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IAS as a RADIUS server

Updated: January 21, 2005

Applies To: Windows Server 2003, Windows Server 2003 R2, Windows Server 2003 with SP1, Windows Server 2003 with SP2

IAS as a RADIUS server

Internet Authentication Service (IAS) can be used as a RADIUS server to perform authentication, authorization, and accounting for RADIUS clients. A RADIUS client can be either an access server or a RADIUS proxy. When Internet Authentication Service (IAS) is used as a RADIUS server, it provides the following:

  • A central authentication and authorization service for all access requests that are sent by RADIUS clients.

    IAS uses either a Microsoft® Windows NT® Server 4.0 domain, an Active Directory® domain, or the local Security Accounts Manager (SAM) to authenticate user credentials for a connection attempt. IAS uses the dial-in properties of the user account and remote access policies to authorize a connection.

  • A central accounting recording service for all accounting requests that are sent by RADIUS clients.

    Accounting requests are stored in a local log file for analysis.

The following illustration shows IAS as a RADIUS server for a variety of access clients and a RADIUS proxy. IAS uses an Active Directory domain for user credential authentication of incoming RADIUS Access-Request messages.

IAS as a RADIUS server

When IAS is used as a RADIUS server, RADIUS messages provide authentication, authorization, and accounting for network access connections in the following way:

  1. Access servers, such as dial-up network access servers, VPN servers, and wireless access points, receive connection requests from access clients.

  2. The access server, configured to use RADIUS as the authentication, authorization, and accounting protocol, creates an Access-Request message and sends it to the IAS server.

  3. The IAS server evaluates the Access-Request message.

  4. If required, the IAS server sends an Access-Challenge message to the access server. The access server processes the challenge and sends an updated Access-Request to the IAS server.

  5. The user credentials are checked and the dial-in properties of the user account are obtained by using a secure connection to a domain controller.

  6. The connection attempt is authorized with both the dial-in properties of the user account and remote access policies.

  7. If the connection attempt is both authenticated and authorized, the IAS server sends an Access-Accept message to the access server.

    If the connection attempt is either not authenticated or not authorized, the IAS server sends an Access-Reject message to the access server.

  8. The access server completes the connection process with the access client and sends an Accounting-Request message to the IAS server, where the message is logged.

  9. The IAS server sends an Accounting-Response to the access server.

Note

  • The access server also sends Accounting-Request messages for the following:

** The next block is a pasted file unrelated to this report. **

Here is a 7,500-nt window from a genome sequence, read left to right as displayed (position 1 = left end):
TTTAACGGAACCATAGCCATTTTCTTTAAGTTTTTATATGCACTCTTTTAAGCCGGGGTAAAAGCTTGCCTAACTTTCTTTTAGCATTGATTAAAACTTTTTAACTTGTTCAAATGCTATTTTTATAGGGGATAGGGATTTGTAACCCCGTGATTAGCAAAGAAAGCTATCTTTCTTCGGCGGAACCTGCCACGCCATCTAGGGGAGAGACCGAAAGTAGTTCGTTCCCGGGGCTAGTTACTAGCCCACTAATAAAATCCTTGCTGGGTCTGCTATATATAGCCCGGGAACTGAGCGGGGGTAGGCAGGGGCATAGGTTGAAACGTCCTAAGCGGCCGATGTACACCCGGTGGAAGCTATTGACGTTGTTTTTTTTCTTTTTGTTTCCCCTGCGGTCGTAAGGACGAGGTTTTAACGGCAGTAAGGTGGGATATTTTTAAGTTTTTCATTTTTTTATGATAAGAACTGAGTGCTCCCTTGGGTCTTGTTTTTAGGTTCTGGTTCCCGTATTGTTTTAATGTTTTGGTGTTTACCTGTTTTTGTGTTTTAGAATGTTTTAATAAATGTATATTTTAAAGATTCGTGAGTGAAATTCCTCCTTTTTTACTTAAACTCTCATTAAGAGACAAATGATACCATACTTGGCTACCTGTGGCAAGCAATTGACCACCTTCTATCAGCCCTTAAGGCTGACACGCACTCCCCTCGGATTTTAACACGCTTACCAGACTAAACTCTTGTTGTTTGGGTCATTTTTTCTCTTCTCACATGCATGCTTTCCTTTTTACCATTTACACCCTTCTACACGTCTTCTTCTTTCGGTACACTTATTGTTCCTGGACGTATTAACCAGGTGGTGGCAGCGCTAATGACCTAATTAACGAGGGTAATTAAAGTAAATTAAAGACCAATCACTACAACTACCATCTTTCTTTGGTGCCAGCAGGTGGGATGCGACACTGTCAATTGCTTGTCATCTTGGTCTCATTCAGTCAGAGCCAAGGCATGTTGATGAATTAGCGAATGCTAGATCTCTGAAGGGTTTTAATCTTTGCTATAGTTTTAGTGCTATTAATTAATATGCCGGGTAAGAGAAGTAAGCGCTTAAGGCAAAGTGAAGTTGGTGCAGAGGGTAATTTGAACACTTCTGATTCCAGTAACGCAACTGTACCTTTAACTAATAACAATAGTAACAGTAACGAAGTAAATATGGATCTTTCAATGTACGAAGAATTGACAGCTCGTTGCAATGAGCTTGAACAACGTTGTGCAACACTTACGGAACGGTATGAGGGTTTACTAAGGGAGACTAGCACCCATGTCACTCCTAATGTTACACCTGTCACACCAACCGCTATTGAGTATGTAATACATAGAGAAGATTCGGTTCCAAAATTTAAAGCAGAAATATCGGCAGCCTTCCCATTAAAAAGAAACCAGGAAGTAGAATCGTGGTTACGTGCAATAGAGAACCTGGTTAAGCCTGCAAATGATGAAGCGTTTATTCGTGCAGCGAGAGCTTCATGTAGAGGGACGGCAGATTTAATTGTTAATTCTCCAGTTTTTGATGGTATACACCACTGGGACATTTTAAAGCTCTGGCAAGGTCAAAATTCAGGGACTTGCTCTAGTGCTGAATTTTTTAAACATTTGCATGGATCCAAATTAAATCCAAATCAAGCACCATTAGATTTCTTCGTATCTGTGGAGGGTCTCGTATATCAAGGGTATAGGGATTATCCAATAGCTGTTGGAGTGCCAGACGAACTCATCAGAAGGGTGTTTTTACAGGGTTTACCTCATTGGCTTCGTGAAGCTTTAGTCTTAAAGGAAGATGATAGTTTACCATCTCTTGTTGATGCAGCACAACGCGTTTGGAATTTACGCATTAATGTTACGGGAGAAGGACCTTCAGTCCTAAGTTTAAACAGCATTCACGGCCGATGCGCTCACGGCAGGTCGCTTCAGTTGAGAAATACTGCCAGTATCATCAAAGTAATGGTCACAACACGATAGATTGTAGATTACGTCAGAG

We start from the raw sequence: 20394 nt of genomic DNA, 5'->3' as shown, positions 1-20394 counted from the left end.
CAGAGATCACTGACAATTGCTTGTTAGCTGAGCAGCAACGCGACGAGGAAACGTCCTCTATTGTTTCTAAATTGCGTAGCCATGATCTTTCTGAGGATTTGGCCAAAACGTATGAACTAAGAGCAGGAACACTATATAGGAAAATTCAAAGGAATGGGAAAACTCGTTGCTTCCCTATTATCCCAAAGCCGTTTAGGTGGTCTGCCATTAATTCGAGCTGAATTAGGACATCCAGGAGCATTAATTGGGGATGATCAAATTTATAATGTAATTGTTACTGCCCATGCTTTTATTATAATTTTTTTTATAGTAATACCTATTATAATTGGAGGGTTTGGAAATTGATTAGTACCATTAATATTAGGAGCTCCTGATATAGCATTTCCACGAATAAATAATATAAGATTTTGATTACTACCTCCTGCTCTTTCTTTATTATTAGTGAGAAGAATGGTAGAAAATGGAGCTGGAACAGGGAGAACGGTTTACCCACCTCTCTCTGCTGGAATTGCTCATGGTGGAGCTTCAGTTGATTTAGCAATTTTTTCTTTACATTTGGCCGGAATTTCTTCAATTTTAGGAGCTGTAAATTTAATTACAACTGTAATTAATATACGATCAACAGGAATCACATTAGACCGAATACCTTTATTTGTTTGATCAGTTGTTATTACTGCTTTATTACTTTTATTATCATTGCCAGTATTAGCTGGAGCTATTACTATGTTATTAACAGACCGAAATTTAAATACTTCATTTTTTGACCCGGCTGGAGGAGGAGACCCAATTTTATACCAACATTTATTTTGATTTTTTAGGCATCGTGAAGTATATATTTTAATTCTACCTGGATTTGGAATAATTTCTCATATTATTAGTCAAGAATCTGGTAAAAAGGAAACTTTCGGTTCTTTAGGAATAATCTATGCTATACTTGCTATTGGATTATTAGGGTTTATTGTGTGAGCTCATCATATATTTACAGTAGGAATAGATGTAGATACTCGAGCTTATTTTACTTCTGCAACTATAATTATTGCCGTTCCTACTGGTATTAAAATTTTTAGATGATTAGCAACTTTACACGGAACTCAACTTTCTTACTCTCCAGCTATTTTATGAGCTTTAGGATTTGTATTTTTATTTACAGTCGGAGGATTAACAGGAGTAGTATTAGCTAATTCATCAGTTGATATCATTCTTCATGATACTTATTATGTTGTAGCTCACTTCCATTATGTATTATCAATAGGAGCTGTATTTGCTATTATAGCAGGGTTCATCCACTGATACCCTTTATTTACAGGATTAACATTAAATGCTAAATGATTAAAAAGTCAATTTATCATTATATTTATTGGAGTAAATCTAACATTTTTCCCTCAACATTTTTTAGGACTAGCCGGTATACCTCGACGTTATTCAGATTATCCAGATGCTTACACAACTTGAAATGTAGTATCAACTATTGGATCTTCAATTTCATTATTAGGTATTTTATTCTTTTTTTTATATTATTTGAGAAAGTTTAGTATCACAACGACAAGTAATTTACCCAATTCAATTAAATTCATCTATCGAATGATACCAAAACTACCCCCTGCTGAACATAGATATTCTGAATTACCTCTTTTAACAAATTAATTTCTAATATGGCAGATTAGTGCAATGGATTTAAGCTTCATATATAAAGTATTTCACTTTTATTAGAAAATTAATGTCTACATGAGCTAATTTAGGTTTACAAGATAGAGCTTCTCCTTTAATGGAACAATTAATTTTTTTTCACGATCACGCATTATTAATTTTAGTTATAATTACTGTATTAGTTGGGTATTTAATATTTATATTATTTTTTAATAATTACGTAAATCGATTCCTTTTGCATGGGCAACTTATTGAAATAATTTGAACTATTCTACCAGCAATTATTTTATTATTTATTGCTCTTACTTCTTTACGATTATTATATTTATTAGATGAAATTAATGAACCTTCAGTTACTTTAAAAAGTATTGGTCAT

• During the time in which the connection is established.

    • When the access client connection is closed.

    • When the access server is started and stopped.

You can use IAS as a RADIUS server when:

  • You are using a Windows NT Server 4.0 domain, an Active Directory domain, or the local Security Accounts Manager (SAM) as your user account database for access clients.

  • You are using the Microsoft® Windows Server® 2003, Standard Edition; Windows Server 2003, Enterprise Edition; Windows Server 2003, Datacenter Edition; or Windows 2000 Routing and Remote Access service on multiple dial-up servers, VPN servers, or demand-dial routers and you want to centralize both the configuration of remote access policies and connection logging for accounting.

  • You are outsourcing your dial-in, VPN, or wireless access to a service provider. The access servers use RADIUS to authenticate and authorize connections that are made by members of your organization.

  • You want to centralize authentication, authorization, and accounting for a heterogeneous set of access servers.

For more information, see Deploying IAS as a RADIUS Server.

Note

  • You can configure IAS in Windows Server 2003, Standard Edition, with a maximum of 50 RADIUS clients and a maximum of 2 remote RADIUS server groups. You can define a RADIUS client using a fully qualified domain name or an IP address, but you cannot define groups of RADIUS clients by specifying an IP address range. If the fully qualified domain name of a RADIUS client resolves to multiple IP addresses, the IAS server uses the first IP address returned in the DNS query. With IAS in Windows Server 2003, Enterprise Edition, and Windows Server 2003, Datacenter Edition, you can configure an unlimited number of RADIUS clients and remote RADIUS server groups. In addition, you can configure RADIUS clients by specifying an IP address range.

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